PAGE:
New Lotto-funded CRV a big win for Coromandel boaties

High-spec addition to Coastguard Whitianga fleet made possible by unique partnership with Lotto NZ and Emirates Team New Zealand.

Crew from Coastguard Whitianga have set sail this morning from Auckland, bringing home a brand-new Coastguard Rescue Vessel (CRV) that will play a vital role in keeping boaties safe along the Coromandel’s eastern coastline. 

Named Takareto, Whitianga’s new CRV is one of 26 high-spec craft that were first used as chase boats at last year’s America’s Cup. Through a unique partnership between Lotto NZ, Coastguard and Emirates Team New Zealand, and a $9.8 million lottery grant made possible by the millions of Kiwis who play Lotto NZ games each year, these boats have been reskinned and refitted for Coastguard units across the country. Priority has been given to units identified as having ageing vessels, a limited capacity to fundraise - and in the case of Coastguard Whitianga, a vast and challenging body of water to look after.

Coastguard Whitianga President, Stuart Brown, who is part of the crew sailing Takareto from Auckland, says the unit is incredibly grateful to have received such a modern vessel through the partnership as it will allow them to manage multiple incidents at the same time and respond safely and faster in difficult conditions.

“We look after a huge body of water here, from the top of the Coromandel down to Hot Water Beach and it’s a massive undertaking for the team, especially as we notice ourselves being on the water more and getting call-outs further afield.”

“This new boat means we can respond in a timely manner, which ultimately helps more people even on our busiest days and that is really priceless.”

Coastguard CEO Callum Gillespie said it's hard to go past a more well-deserving unit than Whitianga which always serves its community with pride and distinction and has a clear focus on building a positive culture for new talent.

"For the last two years, the unit has received the Coastguard Community Engagement Unit of the Year award where volunteers introduce teenage students to the world of leadership, self-discipline, responsibility and health and safety on the water and in the workplace. Over 12 weeks, the teens from the local school receive an insight into how Coastguard works from the radio operators, wet crew, and Incident Management Team," he said.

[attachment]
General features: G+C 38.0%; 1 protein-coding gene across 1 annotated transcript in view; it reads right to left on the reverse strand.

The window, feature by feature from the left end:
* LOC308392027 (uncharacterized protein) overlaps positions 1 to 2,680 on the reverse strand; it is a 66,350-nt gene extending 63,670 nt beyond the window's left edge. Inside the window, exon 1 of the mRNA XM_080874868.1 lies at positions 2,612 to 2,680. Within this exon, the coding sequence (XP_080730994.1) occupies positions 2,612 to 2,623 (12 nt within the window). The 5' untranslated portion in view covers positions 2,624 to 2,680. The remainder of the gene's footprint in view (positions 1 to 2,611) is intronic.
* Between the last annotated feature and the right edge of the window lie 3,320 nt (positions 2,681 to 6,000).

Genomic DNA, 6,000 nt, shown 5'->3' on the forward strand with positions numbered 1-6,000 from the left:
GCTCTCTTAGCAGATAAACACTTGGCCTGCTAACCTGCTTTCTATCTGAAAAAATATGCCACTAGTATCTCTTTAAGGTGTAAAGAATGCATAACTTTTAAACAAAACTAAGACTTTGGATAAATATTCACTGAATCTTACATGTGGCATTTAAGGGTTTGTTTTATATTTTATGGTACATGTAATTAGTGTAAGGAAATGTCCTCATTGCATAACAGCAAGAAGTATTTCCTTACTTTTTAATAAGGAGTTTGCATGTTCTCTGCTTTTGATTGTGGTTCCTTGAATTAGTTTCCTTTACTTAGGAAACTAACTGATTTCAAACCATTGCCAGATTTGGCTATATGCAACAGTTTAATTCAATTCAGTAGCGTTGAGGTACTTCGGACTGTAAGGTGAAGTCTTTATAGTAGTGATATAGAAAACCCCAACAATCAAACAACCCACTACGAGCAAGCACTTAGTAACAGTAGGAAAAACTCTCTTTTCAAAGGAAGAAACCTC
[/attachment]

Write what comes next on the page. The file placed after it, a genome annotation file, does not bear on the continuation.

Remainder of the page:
With such a large stretch of water to cover, Mr Gillespie explained that Coastguard Whitianga is also one of the busiest units in New Zealand.

"When there is an incident on the isolated upper eastern coast of the Coromandel, it's vital our volunteers can quickly get to the location and support those in need. With this new CRV, Coastguard Whitianga can continue their tremendous work up and down the coast as well as better support neighbouring units that operate along the Coromandel."

Lotto NZ Chief Executive, Chris Lyman, says supporting the vital work of Coastguard units like Whitianga is what Lotto NZ is all about.

“Lotto NZ exists to generate essential funding for New Zealand communities – it’s why we do what we do. The positive impact these high-spec vessels will have on communities around the country cannot be underestimated, with each one helping Coastguard save countless lives at sea each year. This is a great example of how Lotto NZ is all about Kiwis helping Kiwis."

The refitting of the boats from America’s Cup supporters to lifesavers has been taken care of by original manufacturer, Rayglass, with the support of Coastguard New Zealand, individual units and various community providers. 

The boats may have now lost their America’s Cup branding, but Emirates Team New Zealand CEO, Grant Dalton, says their involvement in this unique partnership remains a source of pride for the whole team.

“Coastguard are the unsung heroes of our waters around the country and so it’s great to see the fleet of vessels that supported us freshly refitted and taking to the water again to help them save lives.”


Notes for editors

  • The name Takareto was chosen in consultation with local iwi, Ngāti Hei. Takareto was the bird whose shrill call signalled safe passage across the seas.
  • Takareto’s arrival means Coastguard Whitianga can now call on three boats to respond to callouts. The unit is planning to host an open day later in the year for locals to see the boats and to understand more about water safety and the role of Coastguard.


  • In partnership with Coastguard and Emirates Team New Zealand, a $9.8 million lottery grant funded 26 vessels to be used during the 36th America’s Cup, before they went on to become part of Coastguard’s fleet of rescue vessels.
  • 100% of Lotto New Zealand's profits are distributed back to the Lottery Grants Board, providing a major source of funding for sport and recreation, arts and culture, environment and heritage and community projects throughout the country. 

About Coastguard

  • Coastguard is a charity powered by over 2,000 volunteers in communities around New Zealand.
  • Coastguard receives 30% of its funding from central government. The other $18 million is raised each year through the support of members, donors, funders and corporate partners.
  • Last year Coastguard volunteers gave 291,402 hours to keeping New Zealanders safe on the water.
  • Volunteer crew on rescue vessels, in our search aircraft and on the end of the radio have been dedicated to saving lives for over 150 years.

For more information, contact: 
Ben Parsons 
Coastguard New Zealand Senior Communications Advisor 
[email protected]

Thanks to our life-saving partners:
  • Auckland Council
  • Northland Regional Council
  • Waikato Regional Council
  • Hutchwilco
  • Marine Deals
  • Tower
  • Kordia
  • Hyundai
  • Line7
  • Century Batteries
  • Half Moon Bay
  • NZCT
  • Lotteries Grants Board
  • Lion Foundation
  • Pub Charity